A high melting point ductile metal of grey-white color with high chemical resistance and high temperature tensile strength.
|Specific weight at 20 °C||16.6 g/cm3|
|Melting point||3000 °C|
|Boiling point||6100 °C|
|Melting heat||174 kJ/kg|
|Specific thermal capacity at 20 °C||0.143 kJ/(kg·K)|
|Thermal conductivity||54 kJ/(m·K)|
|Therm. coefficient for linear expansion Coefficient for linear expansion||6.6·10-6/K|
Tantalum in steel
Solubility of tantalum in γ-iron is 6.5 %, and approx. 0.20 % in α-iron. Tantalum forms very resistant carbides (tantalum carbide, TaC) and increases the hardening properties of austenite by forming mixed crystals. Similar to niobium, tantalum constricts the γ-area but, compared to niobium, it has an increased affinity to oxygen.
In addition to niobium, tantalum is added to semi-killed structural steels with a low carbon content improving tensile strength and ductility due to grain refinement. In unalloyed steels, tantalum improves the creep resistance at moderately increased temperatures. Non-corroding steel types with approx. 18 % Cr and 8 % Ni can be stabilized with tantalum. During special annealing treatments, in particular tantalum carbides are released, while the formation of chromium carbides which trigger intercrystalline corrosion is almost completely prevented. For this purpose, niobium is preferred since lower amounts are required for complete stabilization due to the low atomic weight of niobium compared to tantalum.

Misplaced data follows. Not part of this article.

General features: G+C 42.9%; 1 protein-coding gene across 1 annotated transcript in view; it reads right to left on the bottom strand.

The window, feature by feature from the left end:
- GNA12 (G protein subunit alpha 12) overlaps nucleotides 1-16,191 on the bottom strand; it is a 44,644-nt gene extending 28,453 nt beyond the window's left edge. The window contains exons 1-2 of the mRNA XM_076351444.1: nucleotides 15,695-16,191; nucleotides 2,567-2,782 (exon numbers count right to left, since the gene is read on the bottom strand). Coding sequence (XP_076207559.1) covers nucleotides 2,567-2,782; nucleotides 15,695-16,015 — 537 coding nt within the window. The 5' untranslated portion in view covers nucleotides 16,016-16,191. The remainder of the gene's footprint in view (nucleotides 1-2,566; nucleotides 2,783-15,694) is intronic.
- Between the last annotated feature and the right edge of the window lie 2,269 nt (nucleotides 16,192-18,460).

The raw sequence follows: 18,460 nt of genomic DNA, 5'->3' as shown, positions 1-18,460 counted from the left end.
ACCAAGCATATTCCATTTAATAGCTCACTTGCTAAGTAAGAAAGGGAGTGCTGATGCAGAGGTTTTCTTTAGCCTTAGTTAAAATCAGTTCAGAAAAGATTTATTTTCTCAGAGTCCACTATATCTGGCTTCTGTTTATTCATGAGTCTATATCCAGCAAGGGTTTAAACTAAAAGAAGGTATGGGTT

In certain cases, tantalum was added to high-temperature resistant alloyed steel types instead of niobium; it turned out to be as effective with regard to ductility and strength at high temperatures.Compared to niobium, tantalum has an increased affinity to nitrogen. Therefore, tantalum nitride is formed considerably faster than niobium nitride. Due to this property, tantalum was added to nitriding steels in order to increase the formation of a hard surface layer.
Tantalum is used in hard metals for the production of cutting tools, matrixes and wear-resistant surfaces. Tantalum-containing tools feature wear-resistant cutting edges and low vulnerability to surface pitting. Tantalum carbide is more resistant than tungsten carbide and molybdenum carbide; together with niobium carbide, it is frequently used as a component of sintered carbide tools.